Earlier this year I moved into a new home situated across the street from a beautiful park. The park boasts majestic oak trees and a little creek that in the summer is nearly dry (hence, I suppose, its name “Dry Creek”), but when winter storms are just right overflows its banks for weeks on end.
The park is also home to a pretty substantial number of my city’s homeless people.
When I moved in, Dry Creek – which runs maybe 30 yards from my front door – was above flood stage. The Federal Emergency Management Agency made me get flood insurance because one time in the last 30 years the creek came up onto the property itself. And even though the creek was over the road and lapping about 30 feet from the driveway, the seller’s many disclosure papers didn’t mention it.
What he did mention numerous times, however, was the homeless “problem.”
For the record, it hasn’t been a “problem” at all over these last five months of living here. I see them, sometimes hear them, but it’s no different from where I lived before – surrounded by neighbors with a half-dozen cars each, penchants for loud parties and a love of lighting off illegal fireworks in any season. There are hassles and noise and you just deal with it if you can’t afford 100 acres in the middle of nowhere.
The seller’s many notes about the homeless “problem” – and some time living here without seeing what this “problem” is exactly – got me thinking about how society views homelessness. It’s also opened my eyes to something I’d never noticed before: There are a lot of homeless people in my corner of California’s Central Valley.
In addition to those I see leaving the park in the early morning and returning as the sun sets every day, I see homeless people as I drive through downtown to get to the freeway. I see camps under overpasses and in the drainage culverts at the bottoms of offramps. I may have been partly blind to the issue before, but I also believe there are more homeless people here now than before.
Which is odd, given that by most accounts the United States has shaken off the Great Recession. The Dow is at an all-time high. Unemployment figures, nationally anyway, look pretty good. And a quick glance at the president’s Twitter account tells me the only thing we need to worry about is the fakery coming from the mainstream media, because he has Made America Great Again.
I don’t doubt that much of the nation has emerged from the economic collapse of 2008. In fact, much of California has: In June, the state recorded one of its lowest unemployment rates so far this century at 4.9 percent.
But counties up and down the Central Valley have jobless rates that are approaching or above twice the state’s – Kern, 9.5 percent; Tulare, 9.9 percent; Kings, 9.2 percent; Fresno, 8.4 percent; Madera, 8.1 percent; Merced, 9.4 percent; Stanislaus, 7.8 percent; and San Joaquin, 7.3 percent.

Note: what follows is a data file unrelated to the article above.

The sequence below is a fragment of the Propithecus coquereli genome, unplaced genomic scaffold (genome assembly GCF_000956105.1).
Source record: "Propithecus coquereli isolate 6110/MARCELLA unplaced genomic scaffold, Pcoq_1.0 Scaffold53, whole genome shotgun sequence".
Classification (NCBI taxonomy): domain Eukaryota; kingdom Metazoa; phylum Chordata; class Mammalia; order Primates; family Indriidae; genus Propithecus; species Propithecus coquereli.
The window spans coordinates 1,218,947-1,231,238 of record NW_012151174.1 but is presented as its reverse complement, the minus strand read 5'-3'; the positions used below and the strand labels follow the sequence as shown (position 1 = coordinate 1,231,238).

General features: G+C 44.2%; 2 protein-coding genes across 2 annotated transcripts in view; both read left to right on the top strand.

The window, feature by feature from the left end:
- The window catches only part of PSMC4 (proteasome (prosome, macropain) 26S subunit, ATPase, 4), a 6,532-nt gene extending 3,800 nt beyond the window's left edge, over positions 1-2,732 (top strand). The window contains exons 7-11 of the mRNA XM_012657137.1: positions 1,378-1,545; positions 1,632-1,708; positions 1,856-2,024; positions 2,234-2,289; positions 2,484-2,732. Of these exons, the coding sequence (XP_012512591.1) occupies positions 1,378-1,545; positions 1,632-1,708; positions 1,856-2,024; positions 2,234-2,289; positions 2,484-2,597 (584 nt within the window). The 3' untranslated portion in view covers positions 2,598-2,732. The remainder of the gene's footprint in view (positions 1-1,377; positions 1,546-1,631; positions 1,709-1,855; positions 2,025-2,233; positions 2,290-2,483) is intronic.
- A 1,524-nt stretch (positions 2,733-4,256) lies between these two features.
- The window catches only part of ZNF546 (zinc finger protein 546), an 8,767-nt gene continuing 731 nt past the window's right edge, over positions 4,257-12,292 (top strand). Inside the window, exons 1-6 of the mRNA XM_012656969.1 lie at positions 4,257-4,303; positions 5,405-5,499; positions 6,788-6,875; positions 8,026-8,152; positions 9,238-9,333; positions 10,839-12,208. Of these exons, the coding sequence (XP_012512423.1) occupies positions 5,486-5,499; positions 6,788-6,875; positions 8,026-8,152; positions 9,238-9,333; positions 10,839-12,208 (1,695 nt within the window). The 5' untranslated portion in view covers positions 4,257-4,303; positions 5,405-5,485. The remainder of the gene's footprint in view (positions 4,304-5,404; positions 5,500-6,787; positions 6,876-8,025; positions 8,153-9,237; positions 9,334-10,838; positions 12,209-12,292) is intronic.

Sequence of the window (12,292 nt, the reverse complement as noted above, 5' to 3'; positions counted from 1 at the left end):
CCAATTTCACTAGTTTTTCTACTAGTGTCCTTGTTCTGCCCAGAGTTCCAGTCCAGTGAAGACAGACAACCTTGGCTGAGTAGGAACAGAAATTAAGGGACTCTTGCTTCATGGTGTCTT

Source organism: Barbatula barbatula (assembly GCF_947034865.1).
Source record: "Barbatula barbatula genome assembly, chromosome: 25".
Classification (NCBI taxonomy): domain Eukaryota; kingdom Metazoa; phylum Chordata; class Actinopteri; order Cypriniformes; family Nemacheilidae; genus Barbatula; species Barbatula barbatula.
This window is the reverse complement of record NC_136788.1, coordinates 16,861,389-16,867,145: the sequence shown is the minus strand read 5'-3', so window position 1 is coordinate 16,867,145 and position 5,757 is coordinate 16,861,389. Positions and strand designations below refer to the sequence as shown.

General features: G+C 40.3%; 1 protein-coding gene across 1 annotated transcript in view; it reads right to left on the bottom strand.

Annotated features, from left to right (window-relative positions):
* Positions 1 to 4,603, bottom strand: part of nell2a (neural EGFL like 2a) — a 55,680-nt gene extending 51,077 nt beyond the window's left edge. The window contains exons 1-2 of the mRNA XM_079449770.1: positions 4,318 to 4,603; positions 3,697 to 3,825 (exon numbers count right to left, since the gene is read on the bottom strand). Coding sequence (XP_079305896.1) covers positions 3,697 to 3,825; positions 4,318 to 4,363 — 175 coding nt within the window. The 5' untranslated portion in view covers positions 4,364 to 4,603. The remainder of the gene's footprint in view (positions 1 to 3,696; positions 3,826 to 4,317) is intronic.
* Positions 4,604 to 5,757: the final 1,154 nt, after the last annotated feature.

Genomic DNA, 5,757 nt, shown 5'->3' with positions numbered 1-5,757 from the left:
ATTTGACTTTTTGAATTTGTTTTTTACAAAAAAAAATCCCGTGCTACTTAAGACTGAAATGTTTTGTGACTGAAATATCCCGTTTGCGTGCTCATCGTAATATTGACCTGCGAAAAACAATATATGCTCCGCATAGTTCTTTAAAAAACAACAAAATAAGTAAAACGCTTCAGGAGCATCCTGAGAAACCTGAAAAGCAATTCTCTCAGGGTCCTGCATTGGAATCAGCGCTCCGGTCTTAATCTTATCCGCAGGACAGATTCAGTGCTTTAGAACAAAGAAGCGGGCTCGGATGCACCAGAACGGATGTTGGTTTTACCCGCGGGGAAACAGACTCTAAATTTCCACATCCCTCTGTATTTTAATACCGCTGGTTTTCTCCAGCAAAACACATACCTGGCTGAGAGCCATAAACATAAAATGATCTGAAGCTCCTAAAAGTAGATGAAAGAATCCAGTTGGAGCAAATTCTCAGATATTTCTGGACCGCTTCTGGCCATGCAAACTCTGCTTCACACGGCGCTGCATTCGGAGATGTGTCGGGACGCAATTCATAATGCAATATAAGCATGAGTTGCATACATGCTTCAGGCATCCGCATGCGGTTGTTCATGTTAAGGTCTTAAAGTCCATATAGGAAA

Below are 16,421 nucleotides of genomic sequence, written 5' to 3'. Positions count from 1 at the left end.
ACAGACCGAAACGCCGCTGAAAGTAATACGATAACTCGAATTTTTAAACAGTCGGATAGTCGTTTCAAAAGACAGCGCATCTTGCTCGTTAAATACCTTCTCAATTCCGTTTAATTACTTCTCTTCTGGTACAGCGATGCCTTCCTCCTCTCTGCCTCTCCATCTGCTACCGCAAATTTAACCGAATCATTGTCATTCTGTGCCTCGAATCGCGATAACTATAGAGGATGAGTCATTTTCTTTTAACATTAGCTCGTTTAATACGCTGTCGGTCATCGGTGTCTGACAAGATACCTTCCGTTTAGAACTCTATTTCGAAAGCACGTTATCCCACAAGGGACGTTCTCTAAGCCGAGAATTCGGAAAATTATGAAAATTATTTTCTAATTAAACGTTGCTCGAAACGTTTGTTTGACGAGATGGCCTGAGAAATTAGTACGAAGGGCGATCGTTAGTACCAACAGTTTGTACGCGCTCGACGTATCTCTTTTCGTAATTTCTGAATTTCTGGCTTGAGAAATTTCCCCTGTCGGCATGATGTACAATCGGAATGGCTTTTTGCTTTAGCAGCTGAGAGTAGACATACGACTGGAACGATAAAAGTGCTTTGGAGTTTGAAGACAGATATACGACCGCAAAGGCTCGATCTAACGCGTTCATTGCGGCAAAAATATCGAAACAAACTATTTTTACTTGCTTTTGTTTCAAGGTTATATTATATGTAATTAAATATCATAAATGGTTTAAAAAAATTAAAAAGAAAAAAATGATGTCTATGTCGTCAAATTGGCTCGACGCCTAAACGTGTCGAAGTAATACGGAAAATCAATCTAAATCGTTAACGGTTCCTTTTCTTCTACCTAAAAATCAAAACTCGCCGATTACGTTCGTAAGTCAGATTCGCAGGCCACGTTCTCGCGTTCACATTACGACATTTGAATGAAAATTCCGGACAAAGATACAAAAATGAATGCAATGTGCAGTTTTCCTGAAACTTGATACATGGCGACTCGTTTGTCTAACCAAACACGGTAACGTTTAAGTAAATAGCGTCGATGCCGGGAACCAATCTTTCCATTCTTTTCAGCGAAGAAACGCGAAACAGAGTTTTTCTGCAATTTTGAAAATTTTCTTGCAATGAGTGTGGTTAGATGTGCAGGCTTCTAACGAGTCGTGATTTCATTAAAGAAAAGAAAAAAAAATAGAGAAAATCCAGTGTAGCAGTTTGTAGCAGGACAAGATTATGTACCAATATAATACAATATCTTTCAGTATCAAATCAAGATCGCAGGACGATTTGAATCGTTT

It becomes clear why people outside the Central Valley refer to our region as “the Appalachia of the West.”
This is not to say that unemployment is the sole reason for our region’s homelessness problem, though it certainly is a factor. Another reason may lie in my city’s underhanded nickname – “Methdesto.”
A casual glance at many of the faces coming in and out of the park by my house each day tells the story. As do cars parked along the park’s curb at odd times of the day and night, their occupants venturing into the park briefly before driving off – and returning the following day to do it all over again. I don’t have concrete proof, but my guess is they’re not using the park as a rendezvous point for Craigslist trades.
Our national opioid-addiction crisis has grabbed headlines lately, and for good reason. But the reasons for it are rarely explored, the solutions are nearly toothless (flush unused prescriptions, manufacture fewer opioids, prescribe less) and the impact on people largely unmentioned – save the occasional news feature about a star kid who “had it all” but died of an overdose.
The people who live in the park across the street because of addiction – or mental health problems, or both – go ignored, except to be mentioned as “problems” on a home seller’s disclosure list.
Add to these California’s battle with home affordability, where the median price of a single-family home topped $555,000 in June, and you have a decent picture of the why of homelessness in the Golden State.
I’m not smart enough to know what the answers are, or qualified to propose what should be done. And I suspect many long-lasting solutions will come at a cost far greater than taxpayers and politicians are willing to spend on an issue most tacitly wish to ignore.
But changing how we view people is free, and we can start with realizing that compassion and restoring human dignity don’t only belong in the realm of church and charity. They’re things we should all strive for, and essential to the goal of Making America Great Again. They’re the first steps in that quest, actually.
That, and putting a collective end to labeling human beings – regardless of their struggles – as “problems.”